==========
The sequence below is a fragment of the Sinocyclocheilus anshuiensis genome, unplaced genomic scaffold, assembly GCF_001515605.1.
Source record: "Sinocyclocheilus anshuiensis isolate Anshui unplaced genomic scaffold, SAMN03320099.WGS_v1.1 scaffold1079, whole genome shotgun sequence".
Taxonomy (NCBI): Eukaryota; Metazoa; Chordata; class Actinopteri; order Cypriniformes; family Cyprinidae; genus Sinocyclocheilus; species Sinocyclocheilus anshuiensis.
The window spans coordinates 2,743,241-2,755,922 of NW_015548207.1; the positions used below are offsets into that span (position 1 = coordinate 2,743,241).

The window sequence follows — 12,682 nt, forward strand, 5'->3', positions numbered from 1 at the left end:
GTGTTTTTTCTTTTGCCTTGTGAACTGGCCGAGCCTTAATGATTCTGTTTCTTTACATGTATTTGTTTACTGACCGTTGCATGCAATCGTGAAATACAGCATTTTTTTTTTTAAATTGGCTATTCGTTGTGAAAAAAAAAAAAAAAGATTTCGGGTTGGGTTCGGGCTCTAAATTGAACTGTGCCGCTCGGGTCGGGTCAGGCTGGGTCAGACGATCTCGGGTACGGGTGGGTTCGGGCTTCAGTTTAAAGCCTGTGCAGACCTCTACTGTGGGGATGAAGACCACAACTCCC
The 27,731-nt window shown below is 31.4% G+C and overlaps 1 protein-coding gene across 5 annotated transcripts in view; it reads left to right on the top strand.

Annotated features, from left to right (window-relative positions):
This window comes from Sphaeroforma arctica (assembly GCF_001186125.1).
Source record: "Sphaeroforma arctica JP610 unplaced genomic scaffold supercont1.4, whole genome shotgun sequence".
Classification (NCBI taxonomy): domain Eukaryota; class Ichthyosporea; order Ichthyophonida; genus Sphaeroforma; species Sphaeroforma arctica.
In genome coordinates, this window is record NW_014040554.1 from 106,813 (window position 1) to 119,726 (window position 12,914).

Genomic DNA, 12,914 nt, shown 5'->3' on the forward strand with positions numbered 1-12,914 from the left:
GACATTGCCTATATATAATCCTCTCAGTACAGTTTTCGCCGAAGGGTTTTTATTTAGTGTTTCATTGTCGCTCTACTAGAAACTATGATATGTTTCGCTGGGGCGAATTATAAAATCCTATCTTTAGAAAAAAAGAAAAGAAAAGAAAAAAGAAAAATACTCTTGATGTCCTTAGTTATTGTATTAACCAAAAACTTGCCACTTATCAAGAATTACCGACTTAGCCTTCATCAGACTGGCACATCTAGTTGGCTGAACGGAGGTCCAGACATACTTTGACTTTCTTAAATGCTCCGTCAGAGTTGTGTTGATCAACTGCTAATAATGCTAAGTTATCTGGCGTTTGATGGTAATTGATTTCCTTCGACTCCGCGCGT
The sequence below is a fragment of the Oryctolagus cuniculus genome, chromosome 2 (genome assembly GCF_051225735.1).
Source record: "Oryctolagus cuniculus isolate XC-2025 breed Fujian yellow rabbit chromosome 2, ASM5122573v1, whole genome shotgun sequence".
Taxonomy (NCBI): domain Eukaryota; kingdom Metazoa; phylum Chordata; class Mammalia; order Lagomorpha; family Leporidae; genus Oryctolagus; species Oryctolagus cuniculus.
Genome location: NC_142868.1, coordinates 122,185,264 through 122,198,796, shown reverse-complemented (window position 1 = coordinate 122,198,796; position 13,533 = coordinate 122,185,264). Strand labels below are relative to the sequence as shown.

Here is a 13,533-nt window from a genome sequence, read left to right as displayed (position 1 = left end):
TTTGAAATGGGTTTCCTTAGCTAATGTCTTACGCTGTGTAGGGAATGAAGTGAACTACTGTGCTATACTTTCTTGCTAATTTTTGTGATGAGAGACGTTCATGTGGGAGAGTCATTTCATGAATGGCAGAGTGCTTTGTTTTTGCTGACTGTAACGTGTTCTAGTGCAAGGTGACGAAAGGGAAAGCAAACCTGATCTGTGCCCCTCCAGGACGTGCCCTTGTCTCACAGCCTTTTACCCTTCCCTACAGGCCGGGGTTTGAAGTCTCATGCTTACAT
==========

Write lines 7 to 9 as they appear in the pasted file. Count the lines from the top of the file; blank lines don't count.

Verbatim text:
The 27,731-nt window shown below is 31.4% G+C and overlaps 1 protein-coding gene across 5 annotated transcripts in view; it reads left to right on the top strand.

Annotated features, from left to right (window-relative positions):
This window comes from Sphaeroforma arctica (assembly GCF_001186125.1).